A crossover of GoFundMe and Kickstarter.


June 2020 – Sep 2020


Product Designer


Hossai Girowal, Himesh Patel


Figma, Useberry, Notion, Lucidchart


Communifund is a mobile app that is inspired by the events of the ongoing COVID-19 pandemic. A crossover of GoFundMe and Kickstarter, its aim is to help support local projects in a city's community or neighbourhood.

Places around the world have been severely affected by this deadly virus. Due to the ramifications that COVID-19 has caused to millions of people, the need for urgent aid, relief efforts, and community support is important now more than ever.

Problem Statement(s)

Current crowdfunding apps are created with one sole purpose - to simply, donate to a project or cause.

That seems counterintuitive as to what community is and what it stands for, as it should actually be prolonging support throughout all stages of a project, and even after once a project has ended. Especially with COVID-19 right now, no one knows when this virus will die down - since it is such a new and unfamiliar disease, times are constantly and rapidly evolving each day.

To add on, current crowdfunding apps provide only general outlines of a project that has been created; there is no streamlining method for donors to see the path of their money.

Such apps don't utilize the relationship between the beneficiary (creator) and benefactor (donor) in a transparent, incentivized, and overall better way. How can we integrate an effective process towards promoting a visible roadmap on community-focused projects?


To provide localized project creators and donors with a digital platform to crowdfund community building projects.

These kinds of projects will help improve the bonds between people in a city, where they will provide an accessible resource for donors to view.

Donors need to feel enticed and engaged to donate to community projects and causes. We plan to create a transparent crowdfunding platform that takes the donor on a journey to see where their money goes into creating and supporting community projects.

User Research

With crowdfunding apps such as GoFundMe and Kickstarter, not much is given about the creator of a project. With the most-used crowdfunding app in particular, GoFundMe, it doesn't have a "Profile" section where you can learn more information about the creator, and why they even joined the fundraising platform in the first place.

This raises some of the following concerns:

  • Why should I donate or help support a creator's project?
  • Is the creator legitimate, or are they actually a scammer behind the screen?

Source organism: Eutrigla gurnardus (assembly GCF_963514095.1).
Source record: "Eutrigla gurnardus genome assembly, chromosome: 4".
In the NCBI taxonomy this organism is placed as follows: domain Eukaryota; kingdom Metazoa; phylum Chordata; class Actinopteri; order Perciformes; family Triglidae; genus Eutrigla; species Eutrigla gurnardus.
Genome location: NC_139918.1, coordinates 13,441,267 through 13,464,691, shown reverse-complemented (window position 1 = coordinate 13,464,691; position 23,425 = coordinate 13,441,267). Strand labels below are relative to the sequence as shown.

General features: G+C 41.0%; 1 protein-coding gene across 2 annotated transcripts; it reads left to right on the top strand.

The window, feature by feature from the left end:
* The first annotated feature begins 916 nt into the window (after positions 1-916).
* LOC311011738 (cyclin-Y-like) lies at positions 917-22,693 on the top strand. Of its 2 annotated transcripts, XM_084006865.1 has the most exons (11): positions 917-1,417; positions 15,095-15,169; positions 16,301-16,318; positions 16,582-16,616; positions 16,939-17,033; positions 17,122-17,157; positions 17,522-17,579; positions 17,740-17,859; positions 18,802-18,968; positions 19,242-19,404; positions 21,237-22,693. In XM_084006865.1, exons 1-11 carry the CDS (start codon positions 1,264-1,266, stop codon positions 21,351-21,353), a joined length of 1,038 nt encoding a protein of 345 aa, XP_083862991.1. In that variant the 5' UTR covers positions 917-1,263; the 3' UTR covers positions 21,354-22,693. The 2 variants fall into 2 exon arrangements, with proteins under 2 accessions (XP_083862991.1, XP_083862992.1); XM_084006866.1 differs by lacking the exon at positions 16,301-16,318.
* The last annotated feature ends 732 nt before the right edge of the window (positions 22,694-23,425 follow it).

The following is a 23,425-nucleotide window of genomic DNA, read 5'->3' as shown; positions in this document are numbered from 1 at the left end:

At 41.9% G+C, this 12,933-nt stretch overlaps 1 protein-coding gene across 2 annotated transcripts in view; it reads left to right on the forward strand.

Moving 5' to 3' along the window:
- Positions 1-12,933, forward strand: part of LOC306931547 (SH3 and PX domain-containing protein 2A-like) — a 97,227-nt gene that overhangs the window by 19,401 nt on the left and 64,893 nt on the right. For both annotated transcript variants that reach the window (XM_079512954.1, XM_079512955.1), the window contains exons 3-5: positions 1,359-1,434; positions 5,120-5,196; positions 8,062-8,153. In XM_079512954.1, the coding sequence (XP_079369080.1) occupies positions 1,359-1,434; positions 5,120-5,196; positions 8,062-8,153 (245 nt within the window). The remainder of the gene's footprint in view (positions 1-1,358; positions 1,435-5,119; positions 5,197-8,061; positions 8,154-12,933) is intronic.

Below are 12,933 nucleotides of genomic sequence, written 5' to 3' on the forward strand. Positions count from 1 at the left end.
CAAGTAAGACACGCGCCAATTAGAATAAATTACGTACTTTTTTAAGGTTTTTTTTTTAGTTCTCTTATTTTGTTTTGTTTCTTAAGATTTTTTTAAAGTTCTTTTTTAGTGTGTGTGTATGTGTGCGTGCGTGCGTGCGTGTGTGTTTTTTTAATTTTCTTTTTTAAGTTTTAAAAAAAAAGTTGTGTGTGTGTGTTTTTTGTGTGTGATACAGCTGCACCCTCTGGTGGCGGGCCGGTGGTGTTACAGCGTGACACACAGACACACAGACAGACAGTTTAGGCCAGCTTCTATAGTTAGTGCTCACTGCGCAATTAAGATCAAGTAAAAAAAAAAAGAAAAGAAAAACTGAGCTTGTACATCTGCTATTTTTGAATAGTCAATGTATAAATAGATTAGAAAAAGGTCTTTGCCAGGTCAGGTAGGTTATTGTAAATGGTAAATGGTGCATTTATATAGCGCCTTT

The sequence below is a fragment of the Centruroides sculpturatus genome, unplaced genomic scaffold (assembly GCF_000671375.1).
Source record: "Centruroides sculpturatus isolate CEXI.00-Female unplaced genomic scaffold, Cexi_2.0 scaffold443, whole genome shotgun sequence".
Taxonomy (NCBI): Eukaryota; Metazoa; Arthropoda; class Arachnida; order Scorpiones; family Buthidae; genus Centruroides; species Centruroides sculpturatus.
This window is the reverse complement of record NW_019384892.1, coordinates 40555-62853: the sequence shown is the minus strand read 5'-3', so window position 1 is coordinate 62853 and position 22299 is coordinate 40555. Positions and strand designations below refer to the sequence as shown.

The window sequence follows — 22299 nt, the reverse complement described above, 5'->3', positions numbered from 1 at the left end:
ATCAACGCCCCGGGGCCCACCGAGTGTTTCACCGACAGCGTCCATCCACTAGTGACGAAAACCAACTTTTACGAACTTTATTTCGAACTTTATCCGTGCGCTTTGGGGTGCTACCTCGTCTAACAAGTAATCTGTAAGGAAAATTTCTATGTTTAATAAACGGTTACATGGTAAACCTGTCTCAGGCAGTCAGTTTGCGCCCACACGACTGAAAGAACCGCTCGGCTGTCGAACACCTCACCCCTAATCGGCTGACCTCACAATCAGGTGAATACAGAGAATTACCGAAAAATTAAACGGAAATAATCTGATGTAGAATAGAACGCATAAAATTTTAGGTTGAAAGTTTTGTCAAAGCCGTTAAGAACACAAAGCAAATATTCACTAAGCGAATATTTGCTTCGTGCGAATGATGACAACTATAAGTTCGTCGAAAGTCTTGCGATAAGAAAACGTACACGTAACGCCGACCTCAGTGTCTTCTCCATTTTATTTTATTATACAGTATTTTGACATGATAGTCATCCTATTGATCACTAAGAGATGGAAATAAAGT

• How will I know that my donations will be used wisely and accordingly?

Extensive user research was conducted for Communifund, as the topic of crowdfunding happens to be a very niche one. We started off by doing:

1) Competitive Analysis

To start off, we analyzed 3 popular apps - GoFundMe, Kickstarter, and Patreon.


The most popular online crowdfunding platform. Individuals, groups, and organizations can all use this app for fundraising purposes. While it allows for easy and flexible customizations towards user-created campaigns, in addition to having no fees and 24/7 customer service, only 1 out of 10 campaigns only ever get funded on GoFundMe.

User flow of a featured project on the GoFundMe homepage. The selected project, "Help Widows, Orphans & The Elderly of DRC", was created on May 9, 2020, and as of September 17, 2020, it has only raised $875 out of its $10,000 goal. Its last donation was made 1 week ago. Upon viewing the Fundraising Team, it only displays its team members, and their profiles are inaccessible if a user was trying to click on their name.


Just like GoFundMe, Kickstarter users create projects that can be fundraised. Their focus is more centered around creative efforts and their business model of arts patronage - hence when donors back Kickstarter projects, they are offered tangible rewards (eg. material items such as gift cards or money) or experiences, in exchange for their donations.

Funding on Kickstart is all-or-nothing. That means if your project doesn't meet its expected goal by the given timeline, you won't receive any of the funds that were donated to your project. This has been the subject of controversy, as seen in this example below of a 2015 Techcrunch article.

As a result of what was supposed to be a very promising, but failed $1.5 million Kickstarter project, many of its backers were left without a refund.


Acts as a subscription-based model. Users, known as Patreons, regularly contribute a set amount of money every month or per creation; this allows creators to build a relationship with their fans, making it easier to deliver exclusive content to their subscribers as an incentive to continue funding them. However, Patreon's marketing efforts towards its own userbase are weak in which entire verticals on their homepage are only dedicated to projects (and not the creators themselves) that you must follow and subscribe in order so you can gain access to view.

User flow of the Patreon app. Featured projects of creators aren't shown in the homepage upon signing up, you have to find creators yourself in order to follow them. For new users of this platform, it is likely they don't know any creators they wish to follow and are unsure where to look, as the search function doesn't list any categories or filters.

2) Surveys

We garnered 43 responses from a survey that was sent out from Typeform. Our findings showed...

  • 58% of respondents discover projects & initiatives they want to support, by social media.
  • For those who have used crowdfunding apps before, a common answer we got was that the apps they used were "easy-to-use, simple to navigate, and trustworthy."
  • For those who have never used crowdfunding apps before though, 40% of respondents were actually the opposite - they don't trust giving money to a source they're not familiar with, or don't use often.
  • When asked, "How do you stay up to date on what's going on within your local community?", common answers include social media (eg. Facebook), word-of-mouth, and the news.

3) Interviews

We interviewed 3 participants to get a better, in-depth understanding of the problems they faced in crowdfunding apps.

  • Unconscious biases, especially with race, continues to be an issue in 2020. Projects in crowdfunding apps will highlight creators who are white, and leave underrepresented minorities (BIPOC) at the bottom.
  • In order to build trust in creating and maintaining a project, detail is important. "Sell" the cause; seeing is believing.

4) User Personas and Journey Maps

After our surveys and interviews, we compiled all of our data into documents that would contain a user's persona and their given journey map. With the journey map, they help to paint a better picture of how we want the eventual user experience of Communifund to look like.

Sarah, the funder (project creator).